By Dennis Polkow
America’s most important music figure was many things to many people: conductor, composer, pianist, educator, author, television personality, activist, international bon vivant. But if you asked Leonard Bernstein how he self-identified, he thought of himself as a composer.
Over the past year and a half, the world has been honoring Bernstein’s centennial, which, by and large, has been a reevaluation of Bernstein the composer. That has meant abundant performances of his symphonies, choral works, chamber works, song cycles, ballets, and the like.
Bernstein’s Broadway shows, however, are in no need of reassessment, as works such as West Side Story and Candide have never fallen fully out of fashion.
Those works did the reassessing, breaking the boundaries of the form, particularly in terms of how elaborate and through-composed much of the music was and the extraordinary demands they made on the artists performing them.
Given that West Side Story is often considered the greatest musical ever written, it’s curious that its 1944 predecessor On the Town, the first show to unite choreographer Jerome Robbins and composer Leonard Bernstein, is done so infrequently.
Part of the reason is that the seamless line between music and drama achieved in West Side Story was still a work in progress within On the Town, the concept of which originated from the ballet Fancy Free. (That work was conceived by Robbins, who was so unhappy with its original composer that he simply showed up unannounced at Bernstein’s dressing room door in 1943 and managed to persuade him to compose the music.) That pedigree is never far from the surface of the show, as dance tends to intrude on the narrative, such as it is, and often for its own sake.
The score is meticulously well-crafted, but Bernstein was still in search of his own stage style, the music often coming off as Gershwin-meets-Shostakovich. When MGM made the film version, most of Bernstein’s score was gutted as being too “operatic” and replaced with new material by the studio’s house tunesmiths. Given the popular success of that film with its Frank Sinatra–Gene Kelly pairing, people often expect to hear the non-Bernstein movie tunes in stage productions.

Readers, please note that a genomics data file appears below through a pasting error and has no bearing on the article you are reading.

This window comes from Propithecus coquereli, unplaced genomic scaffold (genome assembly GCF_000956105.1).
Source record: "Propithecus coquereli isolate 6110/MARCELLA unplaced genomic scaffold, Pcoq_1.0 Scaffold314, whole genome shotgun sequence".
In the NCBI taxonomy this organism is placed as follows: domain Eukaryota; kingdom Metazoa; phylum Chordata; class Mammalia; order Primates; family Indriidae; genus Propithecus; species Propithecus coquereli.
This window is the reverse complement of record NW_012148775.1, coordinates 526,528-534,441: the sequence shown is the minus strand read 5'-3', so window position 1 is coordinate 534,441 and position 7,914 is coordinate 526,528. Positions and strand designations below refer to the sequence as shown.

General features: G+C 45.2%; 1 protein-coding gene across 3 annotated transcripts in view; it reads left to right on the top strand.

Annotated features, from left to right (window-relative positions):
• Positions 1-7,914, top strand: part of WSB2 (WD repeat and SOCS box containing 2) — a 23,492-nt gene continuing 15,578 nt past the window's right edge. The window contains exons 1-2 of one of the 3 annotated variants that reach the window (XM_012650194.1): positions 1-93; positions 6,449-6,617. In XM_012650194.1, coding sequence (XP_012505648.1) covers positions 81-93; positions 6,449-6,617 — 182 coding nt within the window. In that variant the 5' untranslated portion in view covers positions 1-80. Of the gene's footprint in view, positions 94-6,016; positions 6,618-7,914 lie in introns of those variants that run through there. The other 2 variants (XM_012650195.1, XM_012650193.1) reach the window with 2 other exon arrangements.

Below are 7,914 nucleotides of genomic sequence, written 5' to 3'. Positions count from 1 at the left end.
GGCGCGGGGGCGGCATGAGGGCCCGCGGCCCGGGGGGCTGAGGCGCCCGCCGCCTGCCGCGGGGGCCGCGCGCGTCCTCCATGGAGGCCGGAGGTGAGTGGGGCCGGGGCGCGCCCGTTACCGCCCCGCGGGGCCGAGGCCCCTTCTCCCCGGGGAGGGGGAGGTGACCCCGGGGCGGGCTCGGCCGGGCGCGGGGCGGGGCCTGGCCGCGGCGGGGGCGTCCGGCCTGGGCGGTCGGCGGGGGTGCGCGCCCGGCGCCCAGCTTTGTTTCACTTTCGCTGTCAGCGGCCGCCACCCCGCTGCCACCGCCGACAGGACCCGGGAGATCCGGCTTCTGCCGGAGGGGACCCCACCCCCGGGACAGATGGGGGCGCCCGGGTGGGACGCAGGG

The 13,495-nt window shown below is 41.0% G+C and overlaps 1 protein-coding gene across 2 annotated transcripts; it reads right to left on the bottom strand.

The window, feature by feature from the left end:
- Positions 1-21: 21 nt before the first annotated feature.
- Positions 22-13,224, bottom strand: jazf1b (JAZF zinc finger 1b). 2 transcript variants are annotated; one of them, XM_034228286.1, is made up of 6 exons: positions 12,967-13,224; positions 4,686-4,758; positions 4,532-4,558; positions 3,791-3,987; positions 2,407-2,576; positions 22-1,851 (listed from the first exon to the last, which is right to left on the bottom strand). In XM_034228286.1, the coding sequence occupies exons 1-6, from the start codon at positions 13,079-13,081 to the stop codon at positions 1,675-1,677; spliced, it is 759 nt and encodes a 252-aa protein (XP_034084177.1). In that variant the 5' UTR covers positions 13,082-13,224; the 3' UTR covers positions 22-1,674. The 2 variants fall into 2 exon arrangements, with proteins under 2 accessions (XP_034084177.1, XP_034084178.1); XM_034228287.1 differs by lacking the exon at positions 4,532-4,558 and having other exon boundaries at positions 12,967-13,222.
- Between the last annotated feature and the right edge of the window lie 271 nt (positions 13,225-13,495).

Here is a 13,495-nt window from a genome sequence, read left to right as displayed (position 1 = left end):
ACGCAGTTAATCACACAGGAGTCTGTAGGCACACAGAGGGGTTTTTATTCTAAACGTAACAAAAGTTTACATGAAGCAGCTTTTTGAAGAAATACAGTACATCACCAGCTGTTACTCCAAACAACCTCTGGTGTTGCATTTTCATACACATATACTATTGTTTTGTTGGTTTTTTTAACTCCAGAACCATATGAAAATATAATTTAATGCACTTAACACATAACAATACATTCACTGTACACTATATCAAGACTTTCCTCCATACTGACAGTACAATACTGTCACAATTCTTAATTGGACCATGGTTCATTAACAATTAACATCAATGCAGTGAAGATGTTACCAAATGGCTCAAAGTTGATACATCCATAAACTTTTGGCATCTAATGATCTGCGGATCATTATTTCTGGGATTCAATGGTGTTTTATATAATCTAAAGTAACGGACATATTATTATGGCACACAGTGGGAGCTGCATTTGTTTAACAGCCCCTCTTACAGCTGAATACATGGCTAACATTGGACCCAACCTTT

On the Town, as it was originally conceived 75 years ago, was a wartime view of how to cram a lifetime of experiences into a 24-hour shore leave. Three sailors meet three women in “New York, New York,” of course, but time is the enemy as everyone knows that the guys will all be sailing off to God knows where, perhaps never to return, in less than a day. Instead of that being dealt with in a serious manner, Betty Comden and Adolph Green—whom Bernstein insisted be involved with the show—give us vaudeville-like comedy in the book and lyrics that were quite risqué for 1944: women flirting with men quite openly and sailors who have barely left home trying to grow up in a hurry while experiencing the Big Apple, all with the clock ticking. It was remarkably contemporary and effective in its day as a diversion from World War II, but it instantly became a period piece at the end of the war; sailors were still on leave, to be sure, but they were no longer heading off into a life and death struggle.
Wonderful Town followed a similar theme nine years later, as two sisters from “Oh, why oh, why oh, did I leave Ohio” decamp to New York in search of fame and fortune. Like in On the Town, dance is a central element in Wonderful Town, with Bernstein’s music increasingly eclectic, adaptable, and central to the drama. There is even an explicit Latin jaunt that foreshadows West Side Story in “Conga” in a dance with Brazilian cadets.